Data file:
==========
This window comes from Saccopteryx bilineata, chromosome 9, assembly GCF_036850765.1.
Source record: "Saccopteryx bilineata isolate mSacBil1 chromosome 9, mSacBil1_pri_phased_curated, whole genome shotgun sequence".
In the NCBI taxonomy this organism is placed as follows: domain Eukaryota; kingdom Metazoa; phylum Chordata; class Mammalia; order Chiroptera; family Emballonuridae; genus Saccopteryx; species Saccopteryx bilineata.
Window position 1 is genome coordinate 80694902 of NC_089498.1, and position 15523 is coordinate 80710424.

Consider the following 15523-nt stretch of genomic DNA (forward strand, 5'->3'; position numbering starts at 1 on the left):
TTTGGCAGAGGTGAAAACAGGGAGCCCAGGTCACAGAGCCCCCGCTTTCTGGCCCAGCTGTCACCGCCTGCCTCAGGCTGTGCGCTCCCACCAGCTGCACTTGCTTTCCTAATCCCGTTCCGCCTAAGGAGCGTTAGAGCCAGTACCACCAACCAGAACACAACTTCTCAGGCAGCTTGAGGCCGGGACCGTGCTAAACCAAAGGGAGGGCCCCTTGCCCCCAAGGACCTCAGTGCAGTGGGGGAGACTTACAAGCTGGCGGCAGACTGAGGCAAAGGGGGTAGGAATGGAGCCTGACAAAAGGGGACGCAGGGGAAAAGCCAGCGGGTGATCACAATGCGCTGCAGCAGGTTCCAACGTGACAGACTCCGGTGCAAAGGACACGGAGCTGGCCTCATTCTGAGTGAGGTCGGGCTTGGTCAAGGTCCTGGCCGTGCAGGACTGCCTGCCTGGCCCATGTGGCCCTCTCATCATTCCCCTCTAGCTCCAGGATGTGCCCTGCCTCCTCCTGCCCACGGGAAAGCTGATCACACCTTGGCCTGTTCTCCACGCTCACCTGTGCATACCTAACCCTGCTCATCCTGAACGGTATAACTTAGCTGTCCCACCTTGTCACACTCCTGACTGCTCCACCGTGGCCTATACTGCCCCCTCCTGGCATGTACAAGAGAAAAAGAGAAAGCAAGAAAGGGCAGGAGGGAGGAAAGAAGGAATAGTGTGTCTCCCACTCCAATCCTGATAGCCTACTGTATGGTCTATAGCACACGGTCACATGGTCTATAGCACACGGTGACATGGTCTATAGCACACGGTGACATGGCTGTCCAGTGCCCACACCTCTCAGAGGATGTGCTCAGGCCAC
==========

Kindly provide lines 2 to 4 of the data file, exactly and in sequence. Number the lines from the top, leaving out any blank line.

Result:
Source record: "Saccopteryx bilineata isolate mSacBil1 chromosome 9, mSacBil1_pri_phased_curated, whole genome shotgun sequence".
In the NCBI taxonomy this organism is placed as follows: domain Eukaryota; kingdom Metazoa; phylum Chordata; class Mammalia; order Chiroptera; family Emballonuridae; genus Saccopteryx; species Saccopteryx bilineata.
Window position 1 is genome coordinate 80694902 of NC_089498.1, and position 15523 is coordinate 80710424.